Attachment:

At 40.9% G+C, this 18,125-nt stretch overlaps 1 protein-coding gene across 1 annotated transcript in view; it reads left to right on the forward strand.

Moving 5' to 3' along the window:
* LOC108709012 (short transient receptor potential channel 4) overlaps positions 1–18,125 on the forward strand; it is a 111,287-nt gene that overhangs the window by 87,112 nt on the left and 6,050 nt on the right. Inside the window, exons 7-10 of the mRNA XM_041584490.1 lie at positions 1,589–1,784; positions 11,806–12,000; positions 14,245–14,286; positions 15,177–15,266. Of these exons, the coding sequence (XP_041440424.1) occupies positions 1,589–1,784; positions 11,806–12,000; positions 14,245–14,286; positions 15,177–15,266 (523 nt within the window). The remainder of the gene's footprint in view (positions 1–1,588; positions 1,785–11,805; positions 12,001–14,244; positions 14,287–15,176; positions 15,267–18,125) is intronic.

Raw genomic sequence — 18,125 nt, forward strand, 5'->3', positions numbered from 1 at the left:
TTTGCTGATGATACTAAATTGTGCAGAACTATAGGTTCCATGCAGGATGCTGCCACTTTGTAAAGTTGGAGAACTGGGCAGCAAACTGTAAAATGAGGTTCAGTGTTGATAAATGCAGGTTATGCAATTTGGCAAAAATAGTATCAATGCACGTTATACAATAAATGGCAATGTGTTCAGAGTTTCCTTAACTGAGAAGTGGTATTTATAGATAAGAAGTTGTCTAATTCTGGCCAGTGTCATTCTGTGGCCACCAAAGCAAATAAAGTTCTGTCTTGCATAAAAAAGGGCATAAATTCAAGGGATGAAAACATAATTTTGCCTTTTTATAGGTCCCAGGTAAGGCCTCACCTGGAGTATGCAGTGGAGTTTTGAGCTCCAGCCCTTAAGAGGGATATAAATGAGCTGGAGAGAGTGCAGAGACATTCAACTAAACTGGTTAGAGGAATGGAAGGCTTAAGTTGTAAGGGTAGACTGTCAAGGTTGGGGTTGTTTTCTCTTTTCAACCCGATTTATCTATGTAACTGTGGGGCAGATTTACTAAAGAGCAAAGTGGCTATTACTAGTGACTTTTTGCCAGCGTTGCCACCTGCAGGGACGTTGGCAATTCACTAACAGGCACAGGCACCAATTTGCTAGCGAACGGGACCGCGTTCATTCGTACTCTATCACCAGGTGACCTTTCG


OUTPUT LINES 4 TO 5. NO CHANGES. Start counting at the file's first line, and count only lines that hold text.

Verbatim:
Raw genomic sequence — 18,125 nt, forward strand, 5'->3', positions numbered from 1 at the left:
TTTGCTGATGATACTAAATTGTGCAGAACTATAGGTTCCATGCAGGATGCTGCCACTTTGTAAAGTTGGAGAACTGGGCAGCAAACTGTAAAATGAGGTTCAGTGTTGATAAATGCAGGTTATGCAATTTGGCAAAAATAGTATCAATGCACGTTATACAATAAATGGCAATGTGTTCAGAGTTTCCTTAACTGAGAAGTGGTATTTATAGATAAGAAGTTGTCTAATTCTGGCCAGTGTCATTCTGTGGCCACCAAAGCAAATAAAGTTCTGTCTTGCATAAAAAAGGGCATAAATTCAAGGGATGAAAACATAATTTTGCCTTTTTATAGGTCCCAGGTAAGGCCTCACCTGGAGTATGCAGTGGAGTTTTGAGCTCCAGCCCTTAAGAGGGATATAAATGAGCTGGAGAGAGTGCAGAGACATTCAACTAAACTGGTTAGAGGAATGGAAGGCTTAAGTTGTAAGGGTAGACTGTCAAGGTTGGGGTTGTTTTCTCTTTTCAACCCGATTTATCTATGTAACTGTGGGGCAGATTTACTAAAGAGCAAAGTGGCTATTACTAGTGACTTTTTGCCAGCGTTGCCACCTGCAGGGACGTTGGCAATTCACTAACAGGCACAGGCACCAATTTGCTAGCGAACGGGACCGCGTTCATTCGTACTCTATCACCAGGTGACCTTTCG